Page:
Home InternationalAmerica Two ladies beat out 7,000 other applicants to score a wine job that pays $10,000 a month

Two ladies beat out 7,000 other applicants to score a wine job that pays $10,000 a month

by Jibson
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If you hadn’t heard of Murphy-Goode Winery before, you probably have by now. The Healdsburg estate was suddenly all over the internet recently with news of its Really Goode Job campaign, which offered what sounds like a dream gig: a yearlong apprenticeship at the winery, free accommodations in a vineyard-adjacent Victorian and a year’s supply of wine. Oh, and a salary of $10,000 a month.

Few job postings, especially in the wine industry, go viral (though, strangely, another one did recently). “I honestly didn’t expect this much interest,” says Murphy-Goode winemaker Dave Ready. “I was like, ‘holy cow!’”

After winnowing down 7,000 video applications, last week Murphy-Goode named two winners: Veronica Hebbard of Florida and Lindsay Perry of Texas. Both are 28, have never worked in the wine industry, and started wine-focused Instagram accounts during the pandemic.

As much as it’s a career opportunity, the Really Goode Job is also clearly a publicity stunt, pulled off by one of California’s largest wine corporations, Murphy-Goode parent company Jackson Family Wines. The job contest sounded like it was crafted to become a viral headline — $10,000 a month and rent-free living in Sonoma County?! — and its winners seem chosen, at least in part, for their social media savvy.

Paying those salaries may on some level simply be an alternative way of paying for influencer marketing and targeting one of wine’s most elusive and sought-after audiences: younger drinkers who spend their time on social media. And parts of the campaign have felt more like a reality TV competition than like a hiring process, down to the way Murphy-Goode publicized flying out the 17 finalists to Healdsburg for a Wine Country weekend.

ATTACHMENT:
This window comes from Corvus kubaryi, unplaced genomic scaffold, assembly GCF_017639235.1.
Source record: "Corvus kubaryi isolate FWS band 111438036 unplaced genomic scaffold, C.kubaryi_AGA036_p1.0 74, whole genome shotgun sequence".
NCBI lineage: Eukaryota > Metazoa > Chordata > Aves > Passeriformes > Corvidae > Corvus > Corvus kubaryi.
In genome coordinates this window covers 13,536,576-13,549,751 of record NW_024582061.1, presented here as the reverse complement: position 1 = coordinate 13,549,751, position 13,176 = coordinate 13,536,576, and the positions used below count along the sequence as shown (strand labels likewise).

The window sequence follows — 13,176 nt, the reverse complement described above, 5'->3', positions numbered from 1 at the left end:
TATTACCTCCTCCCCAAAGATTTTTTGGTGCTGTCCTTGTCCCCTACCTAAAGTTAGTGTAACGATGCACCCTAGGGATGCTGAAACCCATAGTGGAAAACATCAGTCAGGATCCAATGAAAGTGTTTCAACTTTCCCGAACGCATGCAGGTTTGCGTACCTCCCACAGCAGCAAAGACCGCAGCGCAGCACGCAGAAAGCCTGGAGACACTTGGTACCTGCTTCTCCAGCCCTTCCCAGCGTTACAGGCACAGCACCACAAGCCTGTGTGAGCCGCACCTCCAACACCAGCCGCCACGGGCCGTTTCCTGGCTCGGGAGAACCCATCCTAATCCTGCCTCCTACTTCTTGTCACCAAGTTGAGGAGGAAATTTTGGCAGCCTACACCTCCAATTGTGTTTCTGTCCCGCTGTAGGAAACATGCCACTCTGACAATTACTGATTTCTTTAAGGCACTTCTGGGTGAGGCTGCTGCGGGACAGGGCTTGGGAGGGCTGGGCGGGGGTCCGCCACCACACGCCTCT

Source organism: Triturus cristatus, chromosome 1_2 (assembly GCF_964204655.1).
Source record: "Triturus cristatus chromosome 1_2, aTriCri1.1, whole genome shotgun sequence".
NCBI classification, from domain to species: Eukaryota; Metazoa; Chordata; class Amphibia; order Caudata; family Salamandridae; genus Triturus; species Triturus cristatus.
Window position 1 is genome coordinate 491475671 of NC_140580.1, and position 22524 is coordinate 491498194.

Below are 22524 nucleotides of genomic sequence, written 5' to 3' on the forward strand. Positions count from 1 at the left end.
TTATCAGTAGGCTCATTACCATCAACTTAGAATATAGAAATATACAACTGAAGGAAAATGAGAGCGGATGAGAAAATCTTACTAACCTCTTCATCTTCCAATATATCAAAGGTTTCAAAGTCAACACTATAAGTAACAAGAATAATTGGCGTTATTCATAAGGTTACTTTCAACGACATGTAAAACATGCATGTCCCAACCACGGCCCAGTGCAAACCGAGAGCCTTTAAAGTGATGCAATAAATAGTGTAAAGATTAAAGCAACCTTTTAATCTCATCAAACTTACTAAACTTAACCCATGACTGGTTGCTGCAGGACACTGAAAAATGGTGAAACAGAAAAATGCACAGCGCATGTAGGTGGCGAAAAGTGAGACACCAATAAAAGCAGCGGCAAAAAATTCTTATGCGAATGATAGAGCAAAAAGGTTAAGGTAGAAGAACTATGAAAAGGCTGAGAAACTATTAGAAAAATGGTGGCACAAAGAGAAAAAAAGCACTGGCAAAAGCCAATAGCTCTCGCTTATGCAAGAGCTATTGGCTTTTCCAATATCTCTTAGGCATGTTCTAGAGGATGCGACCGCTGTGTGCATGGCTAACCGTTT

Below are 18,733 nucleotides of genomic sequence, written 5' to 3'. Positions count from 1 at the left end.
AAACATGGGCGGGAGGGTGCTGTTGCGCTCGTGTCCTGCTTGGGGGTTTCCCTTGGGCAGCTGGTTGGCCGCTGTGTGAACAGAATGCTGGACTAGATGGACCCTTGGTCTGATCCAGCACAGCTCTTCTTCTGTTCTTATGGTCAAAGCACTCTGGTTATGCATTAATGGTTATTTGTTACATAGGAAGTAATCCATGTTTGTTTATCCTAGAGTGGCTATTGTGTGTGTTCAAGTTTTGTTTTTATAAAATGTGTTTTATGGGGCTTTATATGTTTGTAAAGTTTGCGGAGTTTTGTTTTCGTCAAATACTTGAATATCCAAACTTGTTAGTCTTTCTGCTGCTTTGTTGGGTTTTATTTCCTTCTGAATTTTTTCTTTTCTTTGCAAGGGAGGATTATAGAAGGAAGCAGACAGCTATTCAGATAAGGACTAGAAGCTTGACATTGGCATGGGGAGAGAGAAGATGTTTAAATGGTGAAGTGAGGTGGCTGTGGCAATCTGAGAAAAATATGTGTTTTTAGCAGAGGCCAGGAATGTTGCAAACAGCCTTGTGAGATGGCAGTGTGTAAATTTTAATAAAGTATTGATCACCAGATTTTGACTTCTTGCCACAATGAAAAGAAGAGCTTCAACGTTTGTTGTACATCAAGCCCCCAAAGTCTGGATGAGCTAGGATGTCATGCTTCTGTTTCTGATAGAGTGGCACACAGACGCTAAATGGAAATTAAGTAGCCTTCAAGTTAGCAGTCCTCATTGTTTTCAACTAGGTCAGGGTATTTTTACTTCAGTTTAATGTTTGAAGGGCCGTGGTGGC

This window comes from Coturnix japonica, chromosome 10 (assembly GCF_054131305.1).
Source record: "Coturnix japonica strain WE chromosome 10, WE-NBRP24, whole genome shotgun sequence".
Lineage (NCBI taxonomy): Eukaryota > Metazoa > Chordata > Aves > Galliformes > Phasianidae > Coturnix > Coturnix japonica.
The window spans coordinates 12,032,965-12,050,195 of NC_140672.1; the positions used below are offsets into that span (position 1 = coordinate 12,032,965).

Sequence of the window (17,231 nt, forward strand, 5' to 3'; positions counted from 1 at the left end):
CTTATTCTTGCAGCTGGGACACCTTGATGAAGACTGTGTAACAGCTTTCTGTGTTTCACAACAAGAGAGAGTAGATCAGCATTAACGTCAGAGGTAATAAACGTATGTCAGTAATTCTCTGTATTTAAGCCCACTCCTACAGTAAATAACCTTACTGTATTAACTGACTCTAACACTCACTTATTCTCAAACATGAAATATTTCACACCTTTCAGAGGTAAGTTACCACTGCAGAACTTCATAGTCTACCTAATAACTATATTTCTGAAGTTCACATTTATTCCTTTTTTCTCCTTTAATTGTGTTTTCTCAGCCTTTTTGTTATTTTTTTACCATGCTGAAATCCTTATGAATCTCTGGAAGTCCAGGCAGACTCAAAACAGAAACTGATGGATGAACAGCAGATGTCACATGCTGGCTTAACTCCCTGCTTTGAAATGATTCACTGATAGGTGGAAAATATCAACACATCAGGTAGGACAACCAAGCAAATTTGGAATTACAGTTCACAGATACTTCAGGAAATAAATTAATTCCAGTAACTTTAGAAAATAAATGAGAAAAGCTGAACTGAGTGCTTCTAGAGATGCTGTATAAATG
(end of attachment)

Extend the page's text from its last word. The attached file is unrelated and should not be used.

“I feel like a Kardashian,” Hebbard says, referring to all the media attention she’s received since being named a winner.

Well, hats off to Murphy-Goode, because as far as publicity stunts go, this one has been highly successful. This job campaign has made the brand a lot more visible, leading to stories even in publications that seldom cover winery news like NPR and CNN. It also shows a canny understanding on the part of Murphy-Goode that digital proclivities may be as important as wine-industry experience for certain types of roles.

Finally, it’s significant that both of the winners are women, a demographic that Murphy-Goode hasn’t always appeared to be reaching out to as customers. Much of its branding in the past has seemed to target men, posting grilling, golf and tailgating content and using the hashtag #winelikeaman.

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